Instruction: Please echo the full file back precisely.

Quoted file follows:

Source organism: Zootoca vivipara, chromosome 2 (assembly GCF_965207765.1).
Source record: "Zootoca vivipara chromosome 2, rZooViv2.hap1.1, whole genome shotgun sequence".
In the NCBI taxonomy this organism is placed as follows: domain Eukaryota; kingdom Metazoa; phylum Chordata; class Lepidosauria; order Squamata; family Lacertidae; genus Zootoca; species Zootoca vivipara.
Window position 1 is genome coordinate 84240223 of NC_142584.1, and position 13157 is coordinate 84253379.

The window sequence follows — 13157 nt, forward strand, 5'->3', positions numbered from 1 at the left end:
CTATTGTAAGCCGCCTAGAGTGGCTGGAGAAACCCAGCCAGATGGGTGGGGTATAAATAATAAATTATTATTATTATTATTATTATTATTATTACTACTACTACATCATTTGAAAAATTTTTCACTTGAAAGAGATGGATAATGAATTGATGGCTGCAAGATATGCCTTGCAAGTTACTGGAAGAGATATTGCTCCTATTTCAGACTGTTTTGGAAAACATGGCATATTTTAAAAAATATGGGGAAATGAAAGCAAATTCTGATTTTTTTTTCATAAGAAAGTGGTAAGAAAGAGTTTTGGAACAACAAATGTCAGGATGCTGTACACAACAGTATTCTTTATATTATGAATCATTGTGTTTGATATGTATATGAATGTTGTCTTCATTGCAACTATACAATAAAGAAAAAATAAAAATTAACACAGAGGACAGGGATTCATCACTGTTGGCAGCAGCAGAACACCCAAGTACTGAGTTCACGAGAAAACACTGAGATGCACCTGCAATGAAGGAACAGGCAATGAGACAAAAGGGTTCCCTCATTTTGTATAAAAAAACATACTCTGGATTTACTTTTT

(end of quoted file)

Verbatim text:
Source organism: Zootoca vivipara, chromosome 2 (assembly GCF_965207765.1).
Source record: "Zootoca vivipara chromosome 2, rZooViv2.hap1.1, whole genome shotgun sequence".
In the NCBI taxonomy this organism is placed as follows: domain Eukaryota; kingdom Metazoa; phylum Chordata; class Lepidosauria; order Squamata; family Lacertidae; genus Zootoca; species Zootoca vivipara.
Window position 1 is genome coordinate 84240223 of NC_142584.1, and position 13157 is coordinate 84253379.

The window sequence follows — 13157 nt, forward strand, 5'->3', positions numbered from 1 at the left end:
CTATTGTAAGCCGCCTAGAGTGGCTGGAGAAACCCAGCCAGATGGGTGGGGTATAAATAATAAATTATTATTATTATTATTATTATTATTATTACTACTACTACATCATTTGAAAAATTTTTCACTTGAAAGAGATGGATAATGAATTGATGGCTGCAAGATATGCCTTGCAAGTTACTGGAAGAGATATTGCTCCTATTTCAGACTGTTTTGGAAAACATGGCATATTTTAAAAAATATGGGGAAATGAAAGCAAATTCTGATTTTTTTTTCATAAGAAAGTGGTAAGAAAGAGTTTTGGAACAACAAATGTCAGGATGCTGTACACAACAGTATTCTTTATATTATGAATCATTGTGTTTGATATGTATATGAATGTTGTCTTCATTGCAACTATACAATAAAGAAAAAATAAAAATTAACACAGAGGACAGGGATTCATCACTGTTGGCAGCAGCAGAACACCCAAGTACTGAGTTCACGAGAAAACACTGAGATGCACCTGCAATGAAGGAACAGGCAATGAGACAAAAGGGTTCCCTCATTTTGTATAAAAAAACATACTCTGGATTTACTTTTT